Broken property transactions cost sellers more than £400m a year

First Anniversary Of Help To Buy
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Home sellers in the UK lose more than £400m in each year due to buyers ditching deals last minute, research revealed today, with 65 per cent of adults backing non-refundable deposits to commit both sides earlier in the process.

The survey was conducted by HomeOwnersAlliance, IMMO.co.uk and polling firm YouGov. It found that more than 300,000 property transactions collapse due to broken chains, costing 51 per cent of affected sellers more than £2,700 in the UK.

One in 10 sellers incurred more than £5,000, according to the survey.

It also showed 20 per cent of sellers have suffered a sale collapse.

Gazundering

The survey identified “gazundering” - the process of the buyer lowering their offering just before the exchange of contracts - as a major factor undermining home sales.

The survey said eight per cent of broken sales occurred as a result of gazundering.

As a result, almost two thirds (65 per cent) of adults in the UK support the idea of a reservation agreement requiring buyers and sellers to put down a non-refundable deposit to commit both sides earlier in the process.

Some 34 per cent of homeowners say risks of property chains breaking down and 19 per cent of homeowners say uncertainty regarding the sale price they may get for their property might prevent them from selling.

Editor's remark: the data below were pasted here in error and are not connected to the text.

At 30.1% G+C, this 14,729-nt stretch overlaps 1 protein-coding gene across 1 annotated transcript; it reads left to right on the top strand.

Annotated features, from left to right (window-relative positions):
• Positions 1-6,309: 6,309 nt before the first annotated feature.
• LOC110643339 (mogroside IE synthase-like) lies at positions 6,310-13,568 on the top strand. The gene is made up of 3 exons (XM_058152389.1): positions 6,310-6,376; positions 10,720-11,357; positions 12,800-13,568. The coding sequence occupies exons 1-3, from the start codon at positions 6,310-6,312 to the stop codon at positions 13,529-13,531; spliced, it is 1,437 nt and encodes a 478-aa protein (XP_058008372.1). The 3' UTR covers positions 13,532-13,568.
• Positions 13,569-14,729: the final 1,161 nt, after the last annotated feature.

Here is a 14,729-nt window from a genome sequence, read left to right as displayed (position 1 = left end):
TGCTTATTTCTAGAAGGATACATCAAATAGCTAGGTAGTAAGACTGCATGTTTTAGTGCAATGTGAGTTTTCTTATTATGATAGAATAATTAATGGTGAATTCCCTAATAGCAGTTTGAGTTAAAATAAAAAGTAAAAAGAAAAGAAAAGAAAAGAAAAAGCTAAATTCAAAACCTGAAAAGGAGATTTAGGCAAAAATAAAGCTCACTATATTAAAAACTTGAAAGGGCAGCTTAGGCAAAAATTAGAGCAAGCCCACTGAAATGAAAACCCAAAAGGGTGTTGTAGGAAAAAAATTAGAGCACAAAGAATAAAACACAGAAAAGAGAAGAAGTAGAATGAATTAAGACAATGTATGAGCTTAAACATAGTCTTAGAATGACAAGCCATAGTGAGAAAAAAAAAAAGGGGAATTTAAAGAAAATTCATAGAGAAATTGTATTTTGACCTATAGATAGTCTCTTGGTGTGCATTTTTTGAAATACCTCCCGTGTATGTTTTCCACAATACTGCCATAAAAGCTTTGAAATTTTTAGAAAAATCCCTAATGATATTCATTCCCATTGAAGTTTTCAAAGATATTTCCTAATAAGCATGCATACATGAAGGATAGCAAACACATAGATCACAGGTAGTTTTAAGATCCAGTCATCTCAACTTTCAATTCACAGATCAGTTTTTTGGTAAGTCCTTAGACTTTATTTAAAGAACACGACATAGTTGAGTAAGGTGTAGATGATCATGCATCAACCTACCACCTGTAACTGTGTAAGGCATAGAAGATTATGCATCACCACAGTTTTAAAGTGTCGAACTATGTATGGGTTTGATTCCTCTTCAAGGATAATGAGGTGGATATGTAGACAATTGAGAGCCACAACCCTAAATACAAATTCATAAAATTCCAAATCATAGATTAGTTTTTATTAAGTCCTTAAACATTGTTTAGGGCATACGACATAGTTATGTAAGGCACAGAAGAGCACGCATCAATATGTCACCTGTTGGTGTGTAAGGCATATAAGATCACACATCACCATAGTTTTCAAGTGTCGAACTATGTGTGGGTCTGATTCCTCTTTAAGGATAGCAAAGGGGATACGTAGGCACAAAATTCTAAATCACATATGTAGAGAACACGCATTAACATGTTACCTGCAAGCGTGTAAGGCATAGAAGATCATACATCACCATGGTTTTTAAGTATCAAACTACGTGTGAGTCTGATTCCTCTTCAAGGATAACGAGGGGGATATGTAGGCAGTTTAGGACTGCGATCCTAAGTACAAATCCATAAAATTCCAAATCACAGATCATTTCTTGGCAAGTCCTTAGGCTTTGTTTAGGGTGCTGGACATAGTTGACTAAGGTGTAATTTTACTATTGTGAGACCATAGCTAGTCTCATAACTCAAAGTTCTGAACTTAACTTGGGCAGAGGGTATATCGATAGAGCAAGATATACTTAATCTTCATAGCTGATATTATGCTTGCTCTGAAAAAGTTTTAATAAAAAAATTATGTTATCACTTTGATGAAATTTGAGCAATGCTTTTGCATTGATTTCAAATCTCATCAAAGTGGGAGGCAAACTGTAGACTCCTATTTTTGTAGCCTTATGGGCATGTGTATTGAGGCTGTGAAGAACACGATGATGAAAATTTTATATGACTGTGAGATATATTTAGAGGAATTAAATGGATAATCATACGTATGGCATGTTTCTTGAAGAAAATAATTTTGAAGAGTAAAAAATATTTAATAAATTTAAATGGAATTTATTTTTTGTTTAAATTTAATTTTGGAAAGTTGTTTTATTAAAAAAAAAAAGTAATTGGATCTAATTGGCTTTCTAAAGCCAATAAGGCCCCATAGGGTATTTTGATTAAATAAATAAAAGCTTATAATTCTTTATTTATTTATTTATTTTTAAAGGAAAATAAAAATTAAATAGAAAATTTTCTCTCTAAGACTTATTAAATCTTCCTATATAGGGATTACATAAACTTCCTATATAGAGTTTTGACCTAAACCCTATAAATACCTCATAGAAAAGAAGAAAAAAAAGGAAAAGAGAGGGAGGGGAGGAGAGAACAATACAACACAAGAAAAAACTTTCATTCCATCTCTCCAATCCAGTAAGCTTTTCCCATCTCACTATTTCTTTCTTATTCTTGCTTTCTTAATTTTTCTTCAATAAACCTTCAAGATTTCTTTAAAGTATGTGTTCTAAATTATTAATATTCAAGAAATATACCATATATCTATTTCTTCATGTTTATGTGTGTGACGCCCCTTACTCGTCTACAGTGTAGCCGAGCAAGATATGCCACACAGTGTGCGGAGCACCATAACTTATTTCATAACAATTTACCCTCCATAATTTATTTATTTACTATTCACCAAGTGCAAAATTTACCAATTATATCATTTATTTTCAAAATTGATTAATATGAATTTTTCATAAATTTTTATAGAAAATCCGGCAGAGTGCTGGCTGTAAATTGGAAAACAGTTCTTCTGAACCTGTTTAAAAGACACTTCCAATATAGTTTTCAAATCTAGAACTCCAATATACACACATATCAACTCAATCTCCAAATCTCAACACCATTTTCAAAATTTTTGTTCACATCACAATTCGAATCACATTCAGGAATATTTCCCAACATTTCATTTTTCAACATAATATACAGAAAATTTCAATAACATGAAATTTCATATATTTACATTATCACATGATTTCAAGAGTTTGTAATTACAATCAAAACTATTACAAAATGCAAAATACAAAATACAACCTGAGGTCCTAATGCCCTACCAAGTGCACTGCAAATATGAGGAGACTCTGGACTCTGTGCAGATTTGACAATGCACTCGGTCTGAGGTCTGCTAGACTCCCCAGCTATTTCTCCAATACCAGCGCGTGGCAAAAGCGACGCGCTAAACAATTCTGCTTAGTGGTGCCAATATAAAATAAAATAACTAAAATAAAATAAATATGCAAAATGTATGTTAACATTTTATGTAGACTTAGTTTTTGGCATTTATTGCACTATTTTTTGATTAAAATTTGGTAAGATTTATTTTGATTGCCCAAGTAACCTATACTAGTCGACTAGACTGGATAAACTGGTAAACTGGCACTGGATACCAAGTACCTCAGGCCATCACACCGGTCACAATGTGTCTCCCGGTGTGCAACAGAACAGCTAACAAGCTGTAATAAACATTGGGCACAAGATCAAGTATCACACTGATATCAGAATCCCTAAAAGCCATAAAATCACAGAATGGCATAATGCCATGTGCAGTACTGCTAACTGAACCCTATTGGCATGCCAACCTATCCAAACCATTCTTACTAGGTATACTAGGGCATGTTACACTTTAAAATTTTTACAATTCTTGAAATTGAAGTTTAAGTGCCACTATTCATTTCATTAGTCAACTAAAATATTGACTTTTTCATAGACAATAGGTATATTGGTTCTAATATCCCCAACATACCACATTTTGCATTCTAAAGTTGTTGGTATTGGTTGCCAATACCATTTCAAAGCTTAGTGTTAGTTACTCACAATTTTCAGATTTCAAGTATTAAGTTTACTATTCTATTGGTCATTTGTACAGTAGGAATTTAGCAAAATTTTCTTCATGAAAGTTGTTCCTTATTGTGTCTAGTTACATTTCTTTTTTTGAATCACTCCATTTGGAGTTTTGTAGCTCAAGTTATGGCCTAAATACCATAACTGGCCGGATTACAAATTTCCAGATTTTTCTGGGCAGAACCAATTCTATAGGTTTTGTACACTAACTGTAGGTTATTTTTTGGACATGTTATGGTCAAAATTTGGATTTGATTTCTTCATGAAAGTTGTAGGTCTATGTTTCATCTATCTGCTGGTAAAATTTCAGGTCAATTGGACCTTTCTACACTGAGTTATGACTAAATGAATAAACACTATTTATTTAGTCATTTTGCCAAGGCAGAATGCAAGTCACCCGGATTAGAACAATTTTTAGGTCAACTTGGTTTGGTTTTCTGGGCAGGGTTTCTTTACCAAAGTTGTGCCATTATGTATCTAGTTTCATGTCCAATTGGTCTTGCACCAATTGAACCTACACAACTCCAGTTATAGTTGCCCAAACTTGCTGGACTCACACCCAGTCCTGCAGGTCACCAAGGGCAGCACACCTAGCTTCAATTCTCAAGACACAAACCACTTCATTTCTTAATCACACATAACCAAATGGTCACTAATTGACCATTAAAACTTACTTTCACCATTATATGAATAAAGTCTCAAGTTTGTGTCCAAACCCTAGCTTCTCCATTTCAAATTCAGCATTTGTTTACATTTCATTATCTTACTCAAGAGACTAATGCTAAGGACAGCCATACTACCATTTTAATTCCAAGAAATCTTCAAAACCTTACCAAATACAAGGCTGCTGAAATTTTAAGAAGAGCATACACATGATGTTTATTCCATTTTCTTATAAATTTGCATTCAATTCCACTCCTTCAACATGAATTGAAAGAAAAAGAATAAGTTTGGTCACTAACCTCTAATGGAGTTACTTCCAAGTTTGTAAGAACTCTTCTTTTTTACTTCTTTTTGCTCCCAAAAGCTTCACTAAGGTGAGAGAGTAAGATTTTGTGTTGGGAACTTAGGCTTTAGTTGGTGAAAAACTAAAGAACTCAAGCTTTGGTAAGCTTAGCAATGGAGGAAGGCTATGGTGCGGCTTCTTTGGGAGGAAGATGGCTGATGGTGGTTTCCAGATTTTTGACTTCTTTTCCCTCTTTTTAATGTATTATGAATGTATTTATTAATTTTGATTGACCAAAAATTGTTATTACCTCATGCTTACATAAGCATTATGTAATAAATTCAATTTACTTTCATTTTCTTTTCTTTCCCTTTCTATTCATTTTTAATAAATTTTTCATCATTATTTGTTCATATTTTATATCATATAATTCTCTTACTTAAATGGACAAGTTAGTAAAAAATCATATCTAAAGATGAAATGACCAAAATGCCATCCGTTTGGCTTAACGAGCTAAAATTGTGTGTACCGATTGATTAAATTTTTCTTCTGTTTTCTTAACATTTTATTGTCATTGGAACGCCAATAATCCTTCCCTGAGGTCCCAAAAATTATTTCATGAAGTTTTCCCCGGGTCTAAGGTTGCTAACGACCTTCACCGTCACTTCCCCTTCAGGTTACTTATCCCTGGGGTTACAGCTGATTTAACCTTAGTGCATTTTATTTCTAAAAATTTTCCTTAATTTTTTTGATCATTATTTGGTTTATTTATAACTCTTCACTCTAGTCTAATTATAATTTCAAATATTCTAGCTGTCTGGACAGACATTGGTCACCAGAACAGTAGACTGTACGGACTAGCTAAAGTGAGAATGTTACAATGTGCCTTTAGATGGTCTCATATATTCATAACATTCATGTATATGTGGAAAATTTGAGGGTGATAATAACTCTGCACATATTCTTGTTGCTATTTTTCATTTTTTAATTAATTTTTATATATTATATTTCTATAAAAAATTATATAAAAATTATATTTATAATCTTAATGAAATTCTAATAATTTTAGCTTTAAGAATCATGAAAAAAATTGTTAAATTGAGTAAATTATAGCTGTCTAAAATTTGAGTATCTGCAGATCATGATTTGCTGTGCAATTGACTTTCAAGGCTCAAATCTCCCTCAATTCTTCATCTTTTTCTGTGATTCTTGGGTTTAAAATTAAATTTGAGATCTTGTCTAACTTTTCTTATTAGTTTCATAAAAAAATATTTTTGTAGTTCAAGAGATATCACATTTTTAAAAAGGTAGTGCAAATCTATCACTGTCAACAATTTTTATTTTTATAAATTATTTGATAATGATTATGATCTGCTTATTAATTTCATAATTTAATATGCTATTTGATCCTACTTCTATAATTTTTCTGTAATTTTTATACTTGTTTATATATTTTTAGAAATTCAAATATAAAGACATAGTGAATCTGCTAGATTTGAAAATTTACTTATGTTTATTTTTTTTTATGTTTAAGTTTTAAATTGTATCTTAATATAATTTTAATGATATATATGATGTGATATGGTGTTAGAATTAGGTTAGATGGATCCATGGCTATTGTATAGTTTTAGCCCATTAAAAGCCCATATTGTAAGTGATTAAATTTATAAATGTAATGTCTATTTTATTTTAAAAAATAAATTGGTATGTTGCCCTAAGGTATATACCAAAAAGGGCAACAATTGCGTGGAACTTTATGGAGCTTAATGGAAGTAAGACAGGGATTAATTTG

The research comes as the UK government recently announced measures to improve home buy and selling. One main measure was the introduction of voluntary reservation agreements.

Voluntary reservation agreements are are a non-refundable deposit to commit both sides earlier in the process.

HomeOwners Alliance chief executive Paula Higgins said: “We often hear about would-be buyers losing their dream homes as a result of sellers accepting higher offers but less is said about sellers forking out thousands in wasted fees only for buyers to change their mind, leaving the seller back at square one”.

“Gazundering and time wasting is a huge problem. The homeselling system is so unreliable it’s deterring homeowners from selling – adding to the ongoing housing shortage crisis as a lack of suitable homes is one of the barriers to people moving up the property ladder.”

Samantha Kempe, co-founder of IMMO.co.uk, said: “Sellers should be able to proceed with the sale of their property knowing what price they will receive and feeling assured that the sale will go through.”

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